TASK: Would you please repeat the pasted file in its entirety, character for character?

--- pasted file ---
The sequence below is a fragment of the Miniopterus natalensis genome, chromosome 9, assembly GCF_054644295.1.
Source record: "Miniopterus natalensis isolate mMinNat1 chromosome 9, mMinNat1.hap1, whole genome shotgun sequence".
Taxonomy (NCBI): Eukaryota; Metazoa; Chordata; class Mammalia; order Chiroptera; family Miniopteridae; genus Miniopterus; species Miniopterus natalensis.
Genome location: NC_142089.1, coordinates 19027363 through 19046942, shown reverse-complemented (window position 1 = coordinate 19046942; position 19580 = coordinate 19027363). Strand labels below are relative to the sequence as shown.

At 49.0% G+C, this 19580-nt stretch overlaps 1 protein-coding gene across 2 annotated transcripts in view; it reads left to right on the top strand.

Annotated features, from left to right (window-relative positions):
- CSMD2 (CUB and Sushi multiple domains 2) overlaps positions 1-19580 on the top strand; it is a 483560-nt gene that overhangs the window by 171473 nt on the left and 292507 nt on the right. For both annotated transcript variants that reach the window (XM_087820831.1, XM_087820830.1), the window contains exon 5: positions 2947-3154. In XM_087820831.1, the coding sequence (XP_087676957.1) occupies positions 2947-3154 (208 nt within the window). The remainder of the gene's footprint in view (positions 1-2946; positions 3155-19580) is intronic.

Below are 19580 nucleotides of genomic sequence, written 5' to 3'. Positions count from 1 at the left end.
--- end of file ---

The sequence below is a fragment of the Miniopterus natalensis genome, chromosome 9, assembly GCF_054644295.1.
Source record: "Miniopterus natalensis isolate mMinNat1 chromosome 9, mMinNat1.hap1, whole genome shotgun sequence".
Taxonomy (NCBI): Eukaryota; Metazoa; Chordata; class Mammalia; order Chiroptera; family Miniopteridae; genus Miniopterus; species Miniopterus natalensis.
Genome location: NC_142089.1, coordinates 19027363 through 19046942, shown reverse-complemented (window position 1 = coordinate 19046942; position 19580 = coordinate 19027363). Strand labels below are relative to the sequence as shown.

At 49.0% G+C, this 19580-nt stretch overlaps 1 protein-coding gene across 2 annotated transcripts in view; it reads left to right on the top strand.

Annotated features, from left to right (window-relative positions):
- CSMD2 (CUB and Sushi multiple domains 2) overlaps positions 1-19580 on the top strand; it is a 483560-nt gene that overhangs the window by 171473 nt on the left and 292507 nt on the right. For both annotated transcript variants that reach the window (XM_087820831.1, XM_087820830.1), the window contains exon 5: positions 2947-3154. In XM_087820831.1, the coding sequence (XP_087676957.1) occupies positions 2947-3154 (208 nt within the window). The remainder of the gene's footprint in view (positions 1-2946; positions 3155-19580) is intronic.

Below are 19580 nucleotides of genomic sequence, written 5' to 3'. Positions count from 1 at the left end.